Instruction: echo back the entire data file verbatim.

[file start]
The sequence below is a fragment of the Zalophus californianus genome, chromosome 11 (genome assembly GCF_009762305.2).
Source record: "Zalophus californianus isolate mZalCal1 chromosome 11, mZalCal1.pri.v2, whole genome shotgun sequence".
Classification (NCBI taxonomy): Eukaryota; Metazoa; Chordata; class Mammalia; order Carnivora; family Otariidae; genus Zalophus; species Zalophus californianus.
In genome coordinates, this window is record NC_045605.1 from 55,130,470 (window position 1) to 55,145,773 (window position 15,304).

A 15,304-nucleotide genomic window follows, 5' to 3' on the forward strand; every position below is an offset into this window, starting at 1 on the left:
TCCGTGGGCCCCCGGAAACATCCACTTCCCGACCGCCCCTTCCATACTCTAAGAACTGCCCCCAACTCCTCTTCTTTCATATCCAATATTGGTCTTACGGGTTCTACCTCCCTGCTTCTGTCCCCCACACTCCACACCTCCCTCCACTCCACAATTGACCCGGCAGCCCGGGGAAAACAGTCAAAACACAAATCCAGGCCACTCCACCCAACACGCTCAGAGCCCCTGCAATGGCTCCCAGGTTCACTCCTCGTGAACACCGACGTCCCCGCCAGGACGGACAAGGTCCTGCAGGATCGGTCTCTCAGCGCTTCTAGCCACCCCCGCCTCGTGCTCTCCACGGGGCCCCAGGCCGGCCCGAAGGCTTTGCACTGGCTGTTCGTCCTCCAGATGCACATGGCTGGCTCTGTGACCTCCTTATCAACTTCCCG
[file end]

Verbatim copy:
The sequence below is a fragment of the Zalophus californianus genome, chromosome 11 (genome assembly GCF_009762305.2).
Source record: "Zalophus californianus isolate mZalCal1 chromosome 11, mZalCal1.pri.v2, whole genome shotgun sequence".
Classification (NCBI taxonomy): Eukaryota; Metazoa; Chordata; class Mammalia; order Carnivora; family Otariidae; genus Zalophus; species Zalophus californianus.
In genome coordinates, this window is record NC_045605.1 from 55,130,470 (window position 1) to 55,145,773 (window position 15,304).

A 15,304-nucleotide genomic window follows, 5' to 3' on the forward strand; every position below is an offset into this window, starting at 1 on the left:
TCCGTGGGCCCCCGGAAACATCCACTTCCCGACCGCCCCTTCCATACTCTAAGAACTGCCCCCAACTCCTCTTCTTTCATATCCAATATTGGTCTTACGGGTTCTACCTCCCTGCTTCTGTCCCCCACACTCCACACCTCCCTCCACTCCACAATTGACCCGGCAGCCCGGGGAAAACAGTCAAAACACAAATCCAGGCCACTCCACCCAACACGCTCAGAGCCCCTGCAATGGCTCCCAGGTTCACTCCTCGTGAACACCGACGTCCCCGCCAGGACGGACAAGGTCCTGCAGGATCGGTCTCTCAGCGCTTCTAGCCACCCCCGCCTCGTGCTCTCCACGGGGCCCCAGGCCGGCCCGAAGGCTTTGCACTGGCTGTTCGTCCTCCAGATGCACATGGCTGGCTCTGTGACCTCCTTATCAACTTCCCG